In Impermanence (2004), Meredith Monk created a joyful and poignant collection of meditations inspired by the unexpected death of her partner, Mieke van Hoek, in 2002. After van Hoek’s passing, Monk found a tape of her improvising and used those themes in the new piece.

Meredith Monk Impermanence (ECM Records 2008)


In wrapping

For years Ned Rorem made musical gift-giving a regular practice in his household, composing little pieces for his partner, Jim Holmes, until his passing in 1999.  Rorem writes “I would compose little pieces for him on special occasions. Each piece fit onto one page which I decorated in bright colors, and framed.”

Several of these pieces are now available as part of Rorem’s Piano Album, with heart-breaking dedications such as Forever dear Jim: THIS SERPENTINE ETUDE is unrevised. But then, so is my feeling for you, which has merely augmented since first we met, 23 years ago this month. and For the only Jim in the world without whom I could never write this or any music.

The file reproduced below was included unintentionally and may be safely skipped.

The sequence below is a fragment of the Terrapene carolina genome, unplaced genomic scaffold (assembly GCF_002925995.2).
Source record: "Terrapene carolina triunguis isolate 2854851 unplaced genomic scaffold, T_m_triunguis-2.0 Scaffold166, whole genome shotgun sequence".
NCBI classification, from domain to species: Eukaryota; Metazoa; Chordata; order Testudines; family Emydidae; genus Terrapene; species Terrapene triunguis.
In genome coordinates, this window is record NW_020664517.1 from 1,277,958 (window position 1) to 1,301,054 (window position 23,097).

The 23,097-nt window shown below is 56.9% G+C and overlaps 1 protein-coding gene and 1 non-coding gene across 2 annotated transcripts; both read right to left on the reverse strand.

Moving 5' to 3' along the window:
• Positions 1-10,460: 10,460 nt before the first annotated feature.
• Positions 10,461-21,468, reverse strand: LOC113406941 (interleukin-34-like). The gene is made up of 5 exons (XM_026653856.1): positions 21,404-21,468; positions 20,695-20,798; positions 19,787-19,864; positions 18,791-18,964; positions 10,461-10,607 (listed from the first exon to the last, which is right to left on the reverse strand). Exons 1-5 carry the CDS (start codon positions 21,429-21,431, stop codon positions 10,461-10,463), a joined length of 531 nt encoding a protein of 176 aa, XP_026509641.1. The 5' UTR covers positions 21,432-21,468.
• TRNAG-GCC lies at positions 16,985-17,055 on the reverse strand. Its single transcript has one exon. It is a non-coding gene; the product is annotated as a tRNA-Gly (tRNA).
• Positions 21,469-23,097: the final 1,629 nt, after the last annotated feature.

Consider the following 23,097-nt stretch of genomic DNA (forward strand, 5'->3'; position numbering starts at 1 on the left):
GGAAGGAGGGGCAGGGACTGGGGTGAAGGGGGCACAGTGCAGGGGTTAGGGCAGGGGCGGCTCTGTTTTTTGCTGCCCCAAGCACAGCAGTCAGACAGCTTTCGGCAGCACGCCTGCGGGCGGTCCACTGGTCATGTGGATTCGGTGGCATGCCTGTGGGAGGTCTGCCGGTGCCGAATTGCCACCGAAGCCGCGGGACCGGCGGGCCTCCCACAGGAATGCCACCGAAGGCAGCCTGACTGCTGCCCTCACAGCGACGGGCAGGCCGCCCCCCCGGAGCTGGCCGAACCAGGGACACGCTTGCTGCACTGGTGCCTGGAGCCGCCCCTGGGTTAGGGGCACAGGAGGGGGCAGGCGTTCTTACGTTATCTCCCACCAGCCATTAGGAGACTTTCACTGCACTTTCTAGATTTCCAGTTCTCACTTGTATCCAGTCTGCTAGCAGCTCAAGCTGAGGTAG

Ned Rorem Piano Album (print item)

Piano pieces seem to be popular gifts from Boosey & Hawkes composers. Leonard Bernstein wrote the first of his Four Anniversaries (1948) for Felicia Montealegre. David Del Tredici, whose output is rich with expressions of love and lust, dedicated his Gymnopedie No. 2 (My Re) to Ray Warman. The piece will be included in Del Tredici’s upcoming Piano Album II. Igor Stravinsky's Serenade in A (1925), which both Charles Rosen and Joseph Horowitz consider to be the loveliest of Stravinsky’s solo piano works, reads For my wife on the title page.